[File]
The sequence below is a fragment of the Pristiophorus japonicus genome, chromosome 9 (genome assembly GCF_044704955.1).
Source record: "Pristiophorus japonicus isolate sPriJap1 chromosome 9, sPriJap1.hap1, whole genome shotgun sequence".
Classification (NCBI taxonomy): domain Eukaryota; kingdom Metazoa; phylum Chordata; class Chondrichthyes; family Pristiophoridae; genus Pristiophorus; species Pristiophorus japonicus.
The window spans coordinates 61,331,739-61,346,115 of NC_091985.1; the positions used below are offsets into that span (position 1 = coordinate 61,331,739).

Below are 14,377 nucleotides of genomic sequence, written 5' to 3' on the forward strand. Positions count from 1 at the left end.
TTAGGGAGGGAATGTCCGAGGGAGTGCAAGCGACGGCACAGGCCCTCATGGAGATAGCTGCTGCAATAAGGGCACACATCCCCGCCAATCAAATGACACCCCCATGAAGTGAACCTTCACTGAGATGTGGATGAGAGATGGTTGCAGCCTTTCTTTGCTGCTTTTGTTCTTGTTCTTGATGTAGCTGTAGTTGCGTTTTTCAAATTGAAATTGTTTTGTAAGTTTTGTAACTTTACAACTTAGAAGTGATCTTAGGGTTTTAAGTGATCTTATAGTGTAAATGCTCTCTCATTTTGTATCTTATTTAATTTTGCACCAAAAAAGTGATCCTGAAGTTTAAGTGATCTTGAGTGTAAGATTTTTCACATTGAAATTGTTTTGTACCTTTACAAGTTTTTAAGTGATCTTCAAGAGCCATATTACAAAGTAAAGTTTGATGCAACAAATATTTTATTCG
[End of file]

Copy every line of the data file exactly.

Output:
The sequence below is a fragment of the Pristiophorus japonicus genome, chromosome 9 (genome assembly GCF_044704955.1).
Source record: "Pristiophorus japonicus isolate sPriJap1 chromosome 9, sPriJap1.hap1, whole genome shotgun sequence".
Classification (NCBI taxonomy): domain Eukaryota; kingdom Metazoa; phylum Chordata; class Chondrichthyes; family Pristiophoridae; genus Pristiophorus; species Pristiophorus japonicus.
The window spans coordinates 61,331,739-61,346,115 of NC_091985.1; the positions used below are offsets into that span (position 1 = coordinate 61,331,739).

Below are 14,377 nucleotides of genomic sequence, written 5' to 3' on the forward strand. Positions count from 1 at the left end.
TTAGGGAGGGAATGTCCGAGGGAGTGCAAGCGACGGCACAGGCCCTCATGGAGATAGCTGCTGCAATAAGGGCACACATCCCCGCCAATCAAATGACACCCCCATGAAGTGAACCTTCACTGAGATGTGGATGAGAGATGGTTGCAGCCTTTCTTTGCTGCTTTTGTTCTTGTTCTTGATGTAGCTGTAGTTGCGTTTTTCAAATTGAAATTGTTTTGTAAGTTTTGTAACTTTACAACTTAGAAGTGATCTTAGGGTTTTAAGTGATCTTATAGTGTAAATGCTCTCTCATTTTGTATCTTATTTAATTTTGCACCAAAAAAGTGATCCTGAAGTTTAAGTGATCTTGAGTGTAAGATTTTTCACATTGAAATTGTTTTGTACCTTTACAAGTTTTTAAGTGATCTTCAAGAGCCATATTACAAAGTAAAGTTTGATGCAACAAATATTTTATTCG